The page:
Lord Snowdon, the society photographer and filmmaker who married Britain’s Princess Margaret and continued to mix in royal circles even after their divorce, has died. He was 86.
Buckingham Palace also said that Queen Elizabeth II, Margaret’s sister, had been told of his death.
Snowdon died peacefully at his home on Friday. Photo agency Camera Press confirmed his death.
One of the country’s most famous photographers, Snowdon was one of the few top-echelon royals to hold down an outside job after he married the sister of Queen Elizabeth II in 1960, and his professional reputation grew steadily.
Margaret died in 2002.
Snowdon was admired for his discretion, never speaking with the media about the breakup of the marriage in 1978, and rejecting offers to write a book about it. But over time a number of details about his own complicated love life emerged, giving him a reputation as a man with a long list of lovers and mistresses.
Born Antony Armstrong-Jones, he was a slightly bohemian member of London’s smart set and an established society photographer when he and the queen’s sister surprised the country with their engagement in February 1960.
They had met at a London party and managed to keep their courtship a secret in the months that followed, despite intense interest in Margaret’s romantic life.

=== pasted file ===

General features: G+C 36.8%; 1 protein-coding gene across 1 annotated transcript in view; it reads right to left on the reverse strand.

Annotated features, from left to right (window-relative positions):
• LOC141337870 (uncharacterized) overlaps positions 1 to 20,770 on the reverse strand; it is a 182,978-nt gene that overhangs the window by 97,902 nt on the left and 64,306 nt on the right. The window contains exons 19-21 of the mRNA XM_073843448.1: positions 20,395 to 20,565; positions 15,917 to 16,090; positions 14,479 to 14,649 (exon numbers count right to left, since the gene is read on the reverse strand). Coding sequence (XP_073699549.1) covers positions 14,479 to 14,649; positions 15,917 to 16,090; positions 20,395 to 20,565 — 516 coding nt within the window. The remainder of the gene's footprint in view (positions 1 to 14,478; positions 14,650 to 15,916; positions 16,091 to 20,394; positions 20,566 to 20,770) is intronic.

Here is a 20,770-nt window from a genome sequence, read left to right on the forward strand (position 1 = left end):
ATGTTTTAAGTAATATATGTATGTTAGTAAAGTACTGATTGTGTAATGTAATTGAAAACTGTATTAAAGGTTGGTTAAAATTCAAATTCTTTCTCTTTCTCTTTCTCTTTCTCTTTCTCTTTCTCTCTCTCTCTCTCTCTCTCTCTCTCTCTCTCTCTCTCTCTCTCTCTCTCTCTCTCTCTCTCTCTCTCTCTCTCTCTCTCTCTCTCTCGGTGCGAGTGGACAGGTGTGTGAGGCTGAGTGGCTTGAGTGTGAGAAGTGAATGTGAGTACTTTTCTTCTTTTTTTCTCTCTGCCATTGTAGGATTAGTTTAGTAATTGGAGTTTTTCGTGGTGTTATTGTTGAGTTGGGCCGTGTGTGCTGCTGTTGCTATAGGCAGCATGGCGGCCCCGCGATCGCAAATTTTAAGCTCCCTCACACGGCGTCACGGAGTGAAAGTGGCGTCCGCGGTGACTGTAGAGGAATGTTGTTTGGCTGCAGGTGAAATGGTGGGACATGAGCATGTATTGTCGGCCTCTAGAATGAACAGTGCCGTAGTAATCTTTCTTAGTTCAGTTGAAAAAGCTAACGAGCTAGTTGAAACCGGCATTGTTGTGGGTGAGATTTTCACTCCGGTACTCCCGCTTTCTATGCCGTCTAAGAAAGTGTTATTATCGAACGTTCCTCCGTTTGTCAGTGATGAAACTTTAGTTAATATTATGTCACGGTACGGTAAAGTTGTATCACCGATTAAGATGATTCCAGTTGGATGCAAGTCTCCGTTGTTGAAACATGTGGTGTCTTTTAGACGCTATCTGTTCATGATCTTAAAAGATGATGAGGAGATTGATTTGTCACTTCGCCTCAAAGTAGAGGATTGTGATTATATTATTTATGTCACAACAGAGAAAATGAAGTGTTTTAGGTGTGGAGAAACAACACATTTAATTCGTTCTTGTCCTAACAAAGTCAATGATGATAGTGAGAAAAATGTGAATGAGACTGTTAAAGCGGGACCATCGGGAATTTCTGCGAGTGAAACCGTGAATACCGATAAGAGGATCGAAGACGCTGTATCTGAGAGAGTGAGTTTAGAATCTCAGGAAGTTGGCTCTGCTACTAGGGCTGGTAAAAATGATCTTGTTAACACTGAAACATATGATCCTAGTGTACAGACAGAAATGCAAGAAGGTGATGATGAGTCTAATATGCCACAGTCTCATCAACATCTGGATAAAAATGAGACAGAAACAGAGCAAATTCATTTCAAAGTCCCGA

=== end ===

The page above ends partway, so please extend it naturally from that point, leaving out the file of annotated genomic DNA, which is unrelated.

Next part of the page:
Unconventional, artistic and not nearly as wealthy as Margaret’s other suitors, Armstrong-Jones lived in a studio in west London and did his own cooking. He was certainly not seen by the public and media as a royal prospect.
The “Jones Boy” married the high-spirited Margaret at Westminster Abbey on May 6, 1960, in the first royal wedding to be televised, and whatever doubts the country might have had about his suitability were swept aside by general relief that Margaret had, at last, found love.
Armstrong-Jones was named the Earl of Snowdon in October 1961, in time to give a title to their first child, David, Viscount Linley, born the following month. Linley became a successful furniture designer. His sister, Lady Sarah, born in May 1964, became a painter.
Princess Margaret, unlike most of the royal family, shared her husband’s interest in the arts, and the two moved in a circle of creative people at a time when “swinging London” gained a worldwide reputation for music, clothes, films and clubs.
In 1969, Snowdon designed the setting for the investiture of Prince Charles as Prince of Wales at Caernarvon Castle in Wales.